Suppose that a stock that you’re watching suddenly moves sharply lower. After the significant move, the stock starts to trade sideways in a narrowing range. Should you buy the stock following the dip or is this just the start of a prolonged move lower? These kinds of questions are common for active traders.
In this article, we will look at a bearish continuation pattern, known as the bearish pennant, which can help you answer these questions and avoid buying into bearish markets.
What Is a Bearish Pennant?
Bearish pennants, or bear flags, are continuation patterns that occur following a strong downtrend. After a move lower, the price moves sideways in a narrowing price range that resembles a triangular flag – or pennant. The downtrend continues when the price breaks down from the pennant on above-average volume.
After a strong move lower, many short-term traders will lock in profits by buying back their short positions. These dynamics create the bearish pennant – a brief period of consolidation – but the market is still net sellers and the downtrend resumes after these short-term traders have sold out.
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The bearish pennant as several key components:
- Prior Downtrend: The bearish pennant should be immediately preceded by a sharp move lower on heavy volume, which is often the first leg of a long-term trend lower.
- Flagpole: The flagpole is a vertical line that connects the first resistance breakout to the low of the pennant.
- Pennant: The pennant is the symmetrical triangle that begins wide and converges over time until a breakdown occurs. The price action should be contained within the pennant, although there may not be specific reaction highs and lows.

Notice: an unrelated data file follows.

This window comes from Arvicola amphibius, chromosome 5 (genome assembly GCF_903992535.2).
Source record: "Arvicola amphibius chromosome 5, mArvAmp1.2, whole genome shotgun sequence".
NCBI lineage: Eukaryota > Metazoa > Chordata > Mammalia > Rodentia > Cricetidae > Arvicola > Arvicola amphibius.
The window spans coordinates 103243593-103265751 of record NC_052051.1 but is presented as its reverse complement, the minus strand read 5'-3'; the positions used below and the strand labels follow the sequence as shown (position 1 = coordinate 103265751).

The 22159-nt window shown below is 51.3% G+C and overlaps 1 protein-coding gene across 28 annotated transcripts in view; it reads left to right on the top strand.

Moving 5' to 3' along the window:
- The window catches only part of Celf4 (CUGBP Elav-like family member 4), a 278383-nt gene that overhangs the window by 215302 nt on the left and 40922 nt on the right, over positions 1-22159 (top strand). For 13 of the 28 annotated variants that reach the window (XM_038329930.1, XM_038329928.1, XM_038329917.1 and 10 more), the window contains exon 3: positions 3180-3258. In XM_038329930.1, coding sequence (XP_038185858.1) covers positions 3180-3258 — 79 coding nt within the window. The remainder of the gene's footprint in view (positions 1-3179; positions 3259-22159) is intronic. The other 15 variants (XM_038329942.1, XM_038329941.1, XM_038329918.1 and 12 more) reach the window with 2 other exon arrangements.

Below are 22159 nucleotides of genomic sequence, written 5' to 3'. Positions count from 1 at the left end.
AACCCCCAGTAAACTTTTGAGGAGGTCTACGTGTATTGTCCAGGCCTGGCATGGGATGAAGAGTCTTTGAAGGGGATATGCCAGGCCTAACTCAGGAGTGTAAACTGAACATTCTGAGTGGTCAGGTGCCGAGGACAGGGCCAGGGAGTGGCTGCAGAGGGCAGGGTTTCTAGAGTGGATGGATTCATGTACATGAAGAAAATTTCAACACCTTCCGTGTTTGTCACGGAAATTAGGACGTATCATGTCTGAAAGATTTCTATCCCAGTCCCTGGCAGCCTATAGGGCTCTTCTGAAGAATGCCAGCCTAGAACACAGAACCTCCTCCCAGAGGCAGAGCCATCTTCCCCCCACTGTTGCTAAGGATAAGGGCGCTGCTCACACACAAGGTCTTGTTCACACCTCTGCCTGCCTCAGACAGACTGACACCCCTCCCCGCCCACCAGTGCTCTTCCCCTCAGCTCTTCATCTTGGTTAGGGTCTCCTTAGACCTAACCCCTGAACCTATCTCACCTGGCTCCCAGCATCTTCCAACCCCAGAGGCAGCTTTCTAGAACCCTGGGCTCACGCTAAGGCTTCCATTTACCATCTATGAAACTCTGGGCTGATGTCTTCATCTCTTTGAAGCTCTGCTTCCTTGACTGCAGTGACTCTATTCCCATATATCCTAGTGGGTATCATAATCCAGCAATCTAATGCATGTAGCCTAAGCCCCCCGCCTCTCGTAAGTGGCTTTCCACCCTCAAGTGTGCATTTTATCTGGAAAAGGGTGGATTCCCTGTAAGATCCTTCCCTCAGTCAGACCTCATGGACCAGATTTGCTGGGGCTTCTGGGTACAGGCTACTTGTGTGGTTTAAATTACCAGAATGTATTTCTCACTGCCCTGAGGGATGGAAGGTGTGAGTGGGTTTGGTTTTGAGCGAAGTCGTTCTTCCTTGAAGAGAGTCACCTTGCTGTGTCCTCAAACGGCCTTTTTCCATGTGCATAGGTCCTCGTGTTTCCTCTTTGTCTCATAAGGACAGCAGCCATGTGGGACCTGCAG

Bearish pennants typically last one to four weeks. If they last any longer, traders often classify them as a symmetrical triangle.
The opposite of a bearish pennant is a bullish pennant. You can learn more about it here.
How to Trade Bearish Pennants
Bearish pennants are relatively straightforward to trade.
Sell, or short, signals are generated when the price breaks down from the bearish pennant on above-average volume. Often times, traders also look at other technical indicators and chart patterns to use as confirmation of the breakdown.
Stop-loss points, for traders entering short positions, are typically placed at the top of the bearish pennant. In addition to stop-loss points, short sellers may use a trailing stop-loss to lock in profits as the price moves lower.
Take-profit points are usually set by calculating the height of the flagpole (in price) and applying that number to the point at which the breakdown occurs to produce a lower price target.
Learn more about other trading strategies here.
Examples of Bearish Pennants
Let’s take a look at a bearish pennant in Unisys Corp. (NYSE: UIS), as example of these concepts in action.
In the chart above, the initial breakdown occurred on November 9 and lasted until November 13. The stock then experienced a period of consolidation that formed a bearish pennant.
The short seller’s entry point for the pennant would have been around $15.50 following the initial move lower. The stop-loss would be set just above those levels, while the take-profit point would be $12.50.
The stock broke down from the bearish pennant, as expected, and is nearing the take-profit point.
The ongoing downtrend is confirmed by the bearish moving average convergence-divergence (MACD) that accelerated its downtrend, although the relative strength index (RSI) is reaching oversold levels that could suggest some longer-term consolidation.
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The Bottom Line
Bearish pennants are a continuation pattern designed to differentiate between a reversal and a period of consolidation along the way down. Using the chart pattern, short sellers can intelligently enter trades with intelligent stop-loss and take-profit points, while long traders can exit positions before the price continues to move lower.
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